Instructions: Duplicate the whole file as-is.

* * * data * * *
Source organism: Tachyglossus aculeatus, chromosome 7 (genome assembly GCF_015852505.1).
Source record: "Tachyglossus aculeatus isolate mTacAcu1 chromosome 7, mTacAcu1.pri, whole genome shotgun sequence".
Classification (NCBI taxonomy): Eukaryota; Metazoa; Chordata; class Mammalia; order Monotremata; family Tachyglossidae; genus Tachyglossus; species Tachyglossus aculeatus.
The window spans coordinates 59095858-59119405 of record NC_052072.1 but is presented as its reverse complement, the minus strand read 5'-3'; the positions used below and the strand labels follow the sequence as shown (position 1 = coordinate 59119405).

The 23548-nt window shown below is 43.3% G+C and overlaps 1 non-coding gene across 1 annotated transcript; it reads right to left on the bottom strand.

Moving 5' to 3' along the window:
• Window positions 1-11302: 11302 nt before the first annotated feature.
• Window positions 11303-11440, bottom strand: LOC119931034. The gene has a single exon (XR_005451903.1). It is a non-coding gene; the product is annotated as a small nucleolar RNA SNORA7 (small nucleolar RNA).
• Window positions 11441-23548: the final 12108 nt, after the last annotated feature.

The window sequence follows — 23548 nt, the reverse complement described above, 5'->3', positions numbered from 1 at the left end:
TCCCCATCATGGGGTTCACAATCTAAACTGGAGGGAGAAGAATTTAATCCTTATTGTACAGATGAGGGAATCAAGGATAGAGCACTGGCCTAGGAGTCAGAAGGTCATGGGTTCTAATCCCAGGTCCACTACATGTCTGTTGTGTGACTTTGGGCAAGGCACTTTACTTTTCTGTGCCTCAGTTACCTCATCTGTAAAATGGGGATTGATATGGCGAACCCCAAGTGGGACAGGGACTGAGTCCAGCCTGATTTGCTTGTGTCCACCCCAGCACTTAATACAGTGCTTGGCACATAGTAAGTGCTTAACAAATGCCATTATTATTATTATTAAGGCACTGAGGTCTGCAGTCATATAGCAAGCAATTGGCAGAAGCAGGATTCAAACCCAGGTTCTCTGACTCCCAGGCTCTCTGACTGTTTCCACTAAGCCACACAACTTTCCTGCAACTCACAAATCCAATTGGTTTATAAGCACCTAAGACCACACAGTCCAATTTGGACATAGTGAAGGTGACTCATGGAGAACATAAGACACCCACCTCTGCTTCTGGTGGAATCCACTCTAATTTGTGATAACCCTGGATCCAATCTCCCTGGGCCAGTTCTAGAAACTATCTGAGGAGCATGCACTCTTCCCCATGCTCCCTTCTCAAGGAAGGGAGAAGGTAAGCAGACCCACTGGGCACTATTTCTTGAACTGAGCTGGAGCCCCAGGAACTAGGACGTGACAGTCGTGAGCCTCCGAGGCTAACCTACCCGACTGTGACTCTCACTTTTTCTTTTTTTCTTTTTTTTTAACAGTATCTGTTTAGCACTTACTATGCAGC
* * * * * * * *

Source organism: Tachyglossus aculeatus, chromosome 7 (genome assembly GCF_015852505.1).
Source record: "Tachyglossus aculeatus isolate mTacAcu1 chromosome 7, mTacAcu1.pri, whole genome shotgun sequence".
Classification (NCBI taxonomy): Eukaryota; Metazoa; Chordata; class Mammalia; order Monotremata; family Tachyglossidae; genus Tachyglossus; species Tachyglossus aculeatus.
The window spans coordinates 59095858-59119405 of record NC_052072.1 but is presented as its reverse complement, the minus strand read 5'-3'; the positions used below and the strand labels follow the sequence as shown (position 1 = coordinate 59119405).

The 23548-nt window shown below is 43.3% G+C and overlaps 1 non-coding gene across 1 annotated transcript; it reads right to left on the bottom strand.

Moving 5' to 3' along the window:
• Window positions 1-11302: 11302 nt before the first annotated feature.
• Window positions 11303-11440, bottom strand: LOC119931034. The gene has a single exon (XR_005451903.1). It is a non-coding gene; the product is annotated as a small nucleolar RNA SNORA7 (small nucleolar RNA).
• Window positions 11441-23548: the final 12108 nt, after the last annotated feature.

The window sequence follows — 23548 nt, the reverse complement described above, 5'->3', positions numbered from 1 at the left end:
TCCCCATCATGGGGTTCACAATCTAAACTGGAGGGAGAAGAATTTAATCCTTATTGTACAGATGAGGGAATCAAGGATAGAGCACTGGCCTAGGAGTCAGAAGGTCATGGGTTCTAATCCCAGGTCCACTACATGTCTGTTGTGTGACTTTGGGCAAGGCACTTTACTTTTCTGTGCCTCAGTTACCTCATCTGTAAAATGGGGATTGATATGGCGAACCCCAAGTGGGACAGGGACTGAGTCCAGCCTGATTTGCTTGTGTCCACCCCAGCACTTAATACAGTGCTTGGCACATAGTAAGTGCTTAACAAATGCCATTATTATTATTATTAAGGCACTGAGGTCTGCAGTCATATAGCAAGCAATTGGCAGAAGCAGGATTCAAACCCAGGTTCTCTGACTCCCAGGCTCTCTGACTGTTTCCACTAAGCCACACAACTTTCCTGCAACTCACAAATCCAATTGGTTTATAAGCACCTAAGACCACACAGTCCAATTTGGACATAGTGAAGGTGACTCATGGAGAACATAAGACACCCACCTCTGCTTCTGGTGGAATCCACTCTAATTTGTGATAACCCTGGATCCAATCTCCCTGGGCCAGTTCTAGAAACTATCTGAGGAGCATGCACTCTTCCCCATGCTCCCTTCTCAAGGAAGGGAGAAGGTAAGCAGACCCACTGGGCACTATTTCTTGAACTGAGCTGGAGCCCCAGGAACTAGGACGTGACAGTCGTGAGCCTCCGAGGCTAACCTACCCGACTGTGACTCTCACTTTTTCTTTTTTTCTTTTTTTTTAACAGTATCTGTTTAGCACTTACTATGCAGC